Going Green

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Recycling Asphalt Shingles


In the United States alone, nearly 125 million squares of asphalt shingles are installed annually. A square of asphalt shingles weighs around 240 pounds, resulting in the average roof weighing in around three to four tons. Thus, significant waste results when a roof needs replaced due to either age or damage.


A major source of roof damage is hail. According to the Federal Alliance of Safe Homes, hail causes more than $1.6 billion in roof damage annually. In early May of 2016, the community of Lincoln, Nebraska experienced a significant hail storm, with a reported maximum hail size of 4.25 inches, and an average hail size of 1.62 inches. It is estimated that over 77,000 buildings in the area experienced damage from this hail storm, with roofs suffering the most damage. Hail damage to this extent often requires roof replacement, and thus, significant asphalt shingle waste results.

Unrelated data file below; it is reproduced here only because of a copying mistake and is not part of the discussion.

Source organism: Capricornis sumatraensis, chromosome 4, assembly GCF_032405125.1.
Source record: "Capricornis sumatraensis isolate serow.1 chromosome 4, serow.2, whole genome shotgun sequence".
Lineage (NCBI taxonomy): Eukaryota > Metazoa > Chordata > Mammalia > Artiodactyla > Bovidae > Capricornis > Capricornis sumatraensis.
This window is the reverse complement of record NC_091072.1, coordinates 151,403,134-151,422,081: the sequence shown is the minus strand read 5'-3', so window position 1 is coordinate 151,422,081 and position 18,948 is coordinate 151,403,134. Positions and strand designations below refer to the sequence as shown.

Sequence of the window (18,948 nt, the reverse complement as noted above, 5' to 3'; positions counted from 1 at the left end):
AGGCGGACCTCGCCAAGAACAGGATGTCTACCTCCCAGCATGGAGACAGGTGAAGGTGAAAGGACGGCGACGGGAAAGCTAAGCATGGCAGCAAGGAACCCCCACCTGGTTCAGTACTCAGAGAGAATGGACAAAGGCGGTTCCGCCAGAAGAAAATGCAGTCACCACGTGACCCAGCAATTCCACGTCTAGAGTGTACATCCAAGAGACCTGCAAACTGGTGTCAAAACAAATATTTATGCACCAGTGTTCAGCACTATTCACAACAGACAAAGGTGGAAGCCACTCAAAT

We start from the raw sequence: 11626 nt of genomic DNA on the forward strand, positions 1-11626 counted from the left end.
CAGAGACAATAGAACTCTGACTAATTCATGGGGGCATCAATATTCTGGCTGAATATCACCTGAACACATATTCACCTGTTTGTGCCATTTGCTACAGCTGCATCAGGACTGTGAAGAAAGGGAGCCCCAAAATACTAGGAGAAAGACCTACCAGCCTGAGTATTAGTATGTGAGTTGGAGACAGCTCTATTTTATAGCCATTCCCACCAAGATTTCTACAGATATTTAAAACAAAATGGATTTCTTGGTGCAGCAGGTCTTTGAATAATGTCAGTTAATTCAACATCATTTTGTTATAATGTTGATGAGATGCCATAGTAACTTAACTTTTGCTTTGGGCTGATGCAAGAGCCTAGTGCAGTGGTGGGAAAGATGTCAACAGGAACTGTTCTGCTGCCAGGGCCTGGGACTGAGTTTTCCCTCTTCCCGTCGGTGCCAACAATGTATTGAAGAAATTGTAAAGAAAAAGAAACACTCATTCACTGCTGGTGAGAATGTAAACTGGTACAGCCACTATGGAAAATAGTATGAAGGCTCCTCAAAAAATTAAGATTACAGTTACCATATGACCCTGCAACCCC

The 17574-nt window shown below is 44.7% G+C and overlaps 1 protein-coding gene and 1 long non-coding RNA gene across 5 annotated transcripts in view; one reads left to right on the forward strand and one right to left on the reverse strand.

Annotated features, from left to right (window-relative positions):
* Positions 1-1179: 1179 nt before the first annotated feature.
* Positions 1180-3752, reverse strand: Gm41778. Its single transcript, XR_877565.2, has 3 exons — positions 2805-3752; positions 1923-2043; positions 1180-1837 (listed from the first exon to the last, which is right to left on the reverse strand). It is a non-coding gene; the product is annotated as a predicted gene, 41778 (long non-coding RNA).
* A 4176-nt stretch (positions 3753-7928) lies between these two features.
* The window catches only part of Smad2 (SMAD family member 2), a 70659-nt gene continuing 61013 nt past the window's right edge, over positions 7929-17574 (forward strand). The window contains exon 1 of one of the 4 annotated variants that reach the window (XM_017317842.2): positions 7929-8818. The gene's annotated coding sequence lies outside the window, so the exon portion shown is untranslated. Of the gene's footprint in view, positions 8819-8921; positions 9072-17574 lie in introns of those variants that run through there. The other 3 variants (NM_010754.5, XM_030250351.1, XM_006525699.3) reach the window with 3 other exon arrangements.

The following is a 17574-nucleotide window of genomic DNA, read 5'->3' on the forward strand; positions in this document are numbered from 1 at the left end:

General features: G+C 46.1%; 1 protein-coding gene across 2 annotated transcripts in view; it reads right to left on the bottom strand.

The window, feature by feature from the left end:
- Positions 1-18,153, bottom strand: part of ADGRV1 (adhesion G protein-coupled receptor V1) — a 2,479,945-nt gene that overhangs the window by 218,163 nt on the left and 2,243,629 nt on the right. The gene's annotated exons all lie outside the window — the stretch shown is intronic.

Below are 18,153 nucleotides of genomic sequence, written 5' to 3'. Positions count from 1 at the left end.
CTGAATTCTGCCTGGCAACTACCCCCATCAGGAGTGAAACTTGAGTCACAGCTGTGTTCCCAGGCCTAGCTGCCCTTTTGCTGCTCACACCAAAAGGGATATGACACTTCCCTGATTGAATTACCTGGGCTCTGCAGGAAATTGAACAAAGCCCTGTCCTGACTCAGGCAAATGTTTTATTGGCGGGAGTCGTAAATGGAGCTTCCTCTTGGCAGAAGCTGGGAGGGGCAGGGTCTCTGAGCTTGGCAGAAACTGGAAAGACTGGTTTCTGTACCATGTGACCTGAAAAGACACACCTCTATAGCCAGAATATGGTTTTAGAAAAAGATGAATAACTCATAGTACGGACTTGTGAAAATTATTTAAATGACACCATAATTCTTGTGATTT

Where does this waste go?


Perhaps you have seen large amounts of shingles getting shipped by the semi-load to the landfill after large hail storms, adding more and more petroleum waste to the landfill.


Fortunately, a better alternative exists: recycling.


Recycled asphalt shingles are most commonly repurposed as a component in hot mix asphalt to fix potholes and create new pavement for roads. In fact, the asphalt shingle waste from one average-sized home can pave up to 200 feet of a two-lane highway. Pavement created from recycled shingles is not only more cost-effective, but it is also more resistant to wear and moisture and is less likely to experience deformation, rutting, and cracking due to heat and fatigue.


At Apple Roofing, the roofing crews go the extra step to separate out the metals from the asphalt shingle debris before sending the asphalt to recyclers. Not only does this help limit the amount of petroleum waste added to landfills, but it also helps improve our roads. Apple Roofing crews also take care to recycle other waste – such as aluminum gutters – further helping reduce their carbon footprint.

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